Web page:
Scary Mommy

Why Is There So Much Damn Homework In Kindergarten?

October 12, 2017 Updated October 6, 2017

kindergarten homework
STasker / Getty Images (left photo) Joanna McClanahan (right photo)

It was about a month ago when I dropped my oldest off for her first day of kindergarten.

Having been home with her and her 3-year-old brother for what felt like forever, I had quite a different reaction to dropping her off than most of the other moms there. They had watery eyes and sniffled into wadded-up tissues.

Meanwhile, I poured champagne into Dixie cups for everyone in the pickup zone.

Kidding. I would never have done something like that, mostly because I was too busy running to my car, blasting my music, and peeling out of there.

What I’m getting at is we’re all big fans of kindergarten in this house. My daughter loves it because she has people to talk to all day long, and I love it because she finally has other people to talk to all day long.

But as great as kindergarten is, the amount of homework she has seems like a bit much. I’m not trying to be one of those parents who bitches about everything, but hear me out.

When I was in kindergarten, it was only part-time. We went for 3 hours a day, which was 15 hours weekly.

My daughter is in kindergarten for 6 1/2 hours a day, which adds up to 32 1/2 hours weekly. But when you add in homework, my daughter is spending almost 40 hours a week on schoolwork, which is basically a full-time job.

You’re probably skeptical that my kindergartener has about 8 hours a week of homework. I don’t blame you. Let’s break it down:

Homework Packet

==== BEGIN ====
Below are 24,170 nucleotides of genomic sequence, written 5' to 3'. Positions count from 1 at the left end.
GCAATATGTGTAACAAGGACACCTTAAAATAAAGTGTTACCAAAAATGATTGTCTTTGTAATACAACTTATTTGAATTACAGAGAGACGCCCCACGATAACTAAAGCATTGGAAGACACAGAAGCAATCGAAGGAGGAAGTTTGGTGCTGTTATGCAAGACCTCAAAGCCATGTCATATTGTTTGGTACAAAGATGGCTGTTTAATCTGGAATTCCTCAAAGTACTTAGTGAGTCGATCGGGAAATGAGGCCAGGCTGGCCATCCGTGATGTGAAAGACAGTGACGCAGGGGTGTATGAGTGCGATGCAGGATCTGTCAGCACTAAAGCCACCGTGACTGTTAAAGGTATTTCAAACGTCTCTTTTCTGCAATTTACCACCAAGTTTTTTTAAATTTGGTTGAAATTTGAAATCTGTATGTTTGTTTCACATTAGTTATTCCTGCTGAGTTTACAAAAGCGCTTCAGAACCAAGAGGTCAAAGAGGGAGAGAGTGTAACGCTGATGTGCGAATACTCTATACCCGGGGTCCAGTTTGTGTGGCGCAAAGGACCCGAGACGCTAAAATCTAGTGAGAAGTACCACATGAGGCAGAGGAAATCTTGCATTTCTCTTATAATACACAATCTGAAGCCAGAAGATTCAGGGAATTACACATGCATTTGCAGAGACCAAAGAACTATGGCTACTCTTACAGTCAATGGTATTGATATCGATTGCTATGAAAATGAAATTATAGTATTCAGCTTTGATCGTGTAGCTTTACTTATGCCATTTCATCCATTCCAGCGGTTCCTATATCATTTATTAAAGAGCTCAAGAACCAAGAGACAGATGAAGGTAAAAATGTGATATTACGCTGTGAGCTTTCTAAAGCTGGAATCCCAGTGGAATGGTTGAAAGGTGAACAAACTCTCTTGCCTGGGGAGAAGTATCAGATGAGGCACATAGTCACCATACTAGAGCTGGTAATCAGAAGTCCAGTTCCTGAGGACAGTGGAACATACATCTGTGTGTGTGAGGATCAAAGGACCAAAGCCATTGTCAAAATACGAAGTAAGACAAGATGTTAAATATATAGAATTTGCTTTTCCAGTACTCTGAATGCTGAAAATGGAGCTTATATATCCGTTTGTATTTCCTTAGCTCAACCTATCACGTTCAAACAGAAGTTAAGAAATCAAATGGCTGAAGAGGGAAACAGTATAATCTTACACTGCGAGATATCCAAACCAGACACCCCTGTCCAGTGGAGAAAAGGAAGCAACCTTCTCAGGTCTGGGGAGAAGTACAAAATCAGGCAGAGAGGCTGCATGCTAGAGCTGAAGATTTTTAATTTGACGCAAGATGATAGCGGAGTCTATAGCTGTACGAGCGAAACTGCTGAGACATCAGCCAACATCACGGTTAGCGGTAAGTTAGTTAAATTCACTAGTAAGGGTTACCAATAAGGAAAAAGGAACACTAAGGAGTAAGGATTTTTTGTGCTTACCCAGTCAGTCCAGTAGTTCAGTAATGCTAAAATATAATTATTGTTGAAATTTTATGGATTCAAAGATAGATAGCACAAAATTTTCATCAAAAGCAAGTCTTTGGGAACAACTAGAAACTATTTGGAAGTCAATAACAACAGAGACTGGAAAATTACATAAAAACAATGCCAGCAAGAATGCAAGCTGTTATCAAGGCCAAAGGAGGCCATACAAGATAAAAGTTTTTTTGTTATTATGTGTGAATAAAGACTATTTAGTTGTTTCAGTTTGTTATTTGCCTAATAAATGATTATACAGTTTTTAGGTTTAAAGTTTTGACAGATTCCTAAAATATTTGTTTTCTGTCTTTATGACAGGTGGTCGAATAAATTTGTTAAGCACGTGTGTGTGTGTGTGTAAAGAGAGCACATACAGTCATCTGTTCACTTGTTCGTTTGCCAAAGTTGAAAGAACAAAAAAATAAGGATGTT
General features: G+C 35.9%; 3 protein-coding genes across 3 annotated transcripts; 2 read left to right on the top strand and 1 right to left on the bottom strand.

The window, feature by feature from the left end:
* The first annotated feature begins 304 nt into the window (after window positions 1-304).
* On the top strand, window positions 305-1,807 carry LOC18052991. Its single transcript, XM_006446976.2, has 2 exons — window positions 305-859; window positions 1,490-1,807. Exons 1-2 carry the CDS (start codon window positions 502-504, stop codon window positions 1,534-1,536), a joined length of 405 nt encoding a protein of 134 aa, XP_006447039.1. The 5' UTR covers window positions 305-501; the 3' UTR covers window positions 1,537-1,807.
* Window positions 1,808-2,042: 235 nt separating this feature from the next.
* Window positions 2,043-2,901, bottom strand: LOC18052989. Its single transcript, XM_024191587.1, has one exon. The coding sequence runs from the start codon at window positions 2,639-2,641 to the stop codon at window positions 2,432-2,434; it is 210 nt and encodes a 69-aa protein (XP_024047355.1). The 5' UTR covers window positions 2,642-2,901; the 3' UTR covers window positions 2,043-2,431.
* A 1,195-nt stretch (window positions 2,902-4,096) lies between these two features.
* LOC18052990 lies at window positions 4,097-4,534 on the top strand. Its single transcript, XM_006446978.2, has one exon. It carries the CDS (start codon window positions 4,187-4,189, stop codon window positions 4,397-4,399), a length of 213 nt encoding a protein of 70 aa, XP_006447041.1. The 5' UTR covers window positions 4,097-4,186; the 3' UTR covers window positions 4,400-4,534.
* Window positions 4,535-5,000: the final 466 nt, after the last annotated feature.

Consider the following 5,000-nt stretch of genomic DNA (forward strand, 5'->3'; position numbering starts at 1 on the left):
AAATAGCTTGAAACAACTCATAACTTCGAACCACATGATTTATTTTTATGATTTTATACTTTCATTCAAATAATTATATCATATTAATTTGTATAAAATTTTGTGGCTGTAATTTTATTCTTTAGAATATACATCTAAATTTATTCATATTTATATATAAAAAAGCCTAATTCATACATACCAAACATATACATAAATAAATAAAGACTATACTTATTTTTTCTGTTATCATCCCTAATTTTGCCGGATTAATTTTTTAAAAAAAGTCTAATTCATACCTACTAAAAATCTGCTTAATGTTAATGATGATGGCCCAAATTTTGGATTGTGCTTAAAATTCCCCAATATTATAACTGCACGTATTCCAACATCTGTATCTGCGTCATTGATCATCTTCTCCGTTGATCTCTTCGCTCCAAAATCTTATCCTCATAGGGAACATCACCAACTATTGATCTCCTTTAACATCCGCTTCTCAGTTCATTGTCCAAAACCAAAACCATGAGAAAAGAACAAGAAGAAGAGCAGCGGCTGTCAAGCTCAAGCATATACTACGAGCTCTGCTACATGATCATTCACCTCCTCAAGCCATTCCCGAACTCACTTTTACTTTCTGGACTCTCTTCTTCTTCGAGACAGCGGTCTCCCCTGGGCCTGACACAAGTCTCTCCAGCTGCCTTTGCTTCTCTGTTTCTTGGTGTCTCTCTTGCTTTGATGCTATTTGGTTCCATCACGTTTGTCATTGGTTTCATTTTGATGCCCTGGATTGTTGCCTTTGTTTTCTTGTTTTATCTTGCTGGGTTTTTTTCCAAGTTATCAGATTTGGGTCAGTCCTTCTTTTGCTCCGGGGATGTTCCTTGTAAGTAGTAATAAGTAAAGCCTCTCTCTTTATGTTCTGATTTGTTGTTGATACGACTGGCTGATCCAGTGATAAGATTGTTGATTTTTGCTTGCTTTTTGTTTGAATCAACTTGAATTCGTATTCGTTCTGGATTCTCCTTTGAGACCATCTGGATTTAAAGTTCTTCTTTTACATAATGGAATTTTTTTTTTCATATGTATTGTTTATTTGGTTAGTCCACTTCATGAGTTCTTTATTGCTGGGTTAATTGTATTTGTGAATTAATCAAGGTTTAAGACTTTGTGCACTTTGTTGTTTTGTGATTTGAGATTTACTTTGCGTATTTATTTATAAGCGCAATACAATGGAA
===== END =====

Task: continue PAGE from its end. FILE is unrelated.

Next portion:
The packet consists of worksheets that must be completed throughout the week. The worksheets mostly consist of writing practice, drawing, and counting exercises. By the time we get her to sit down, focus, and actually finish them, they easily take about 30 minutes each day, or 2 1/2 hours a week.


To be clear, I’m pro-reading. We’re pro-literacy in general. And we usually read a book before bed anyway. But her teacher’s guidelines suggest we read for 20 minutes every day. And when you have a talkative 5-year-old, that makes it take closer to 30. Another 2 1/2 hours. And I have to remember to “log it” (I hate reading logs).


We also have a set of 72 flashcards that they ask us to review with our daughter twice a week. They consist of numbers as well as uppercase and lowercase letters. It usually takes us about an hour to get through them, or until someone starts crying (usually me). That’s another 2 hours a week.

For those keeping track, that’s SEVEN hours of homework to add to the 32 1/2 hours she’s already in the classroom every week. Doesn’t that seem excessive?

After all, SHE’S ONLY 5. She should have plenty of time to play with her brother and just enjoy being a kid. She has all day at school to work on projects. Can’t we let them focus on schoolwork while they’re there and let her growing brain get a little bit of a rest when she’s at home?

You might think that I’m too lazy to do homework with her, and that’s not entirely untrue. I mentioned I have a 3-year-old too, right? And I work full-time. So yeah, I’m too tired to walk my kid through 7 hours of homework a week. And she’s pretty damn tired too.

Besides, have you ever actually tried to go through SEVENTY-TWO flashcards with a kid who has the attention span of a goldfish? It’s torture — for everyone involved.

I don’t object to a reasonable amount of homework, but too much homework is a burden to kids as well as parents. I don’t want my 5-year-old daughter to become burned-out on schoolwork, and I don’t want her to have to deal with me when I’m burned-out on her schoolwork.

She loves learning, and she absolutely loves school. I would just prefer there be a little more balance and a little more time to rest and play in the evenings.

After all, you only get one chance to enjoy your childhood.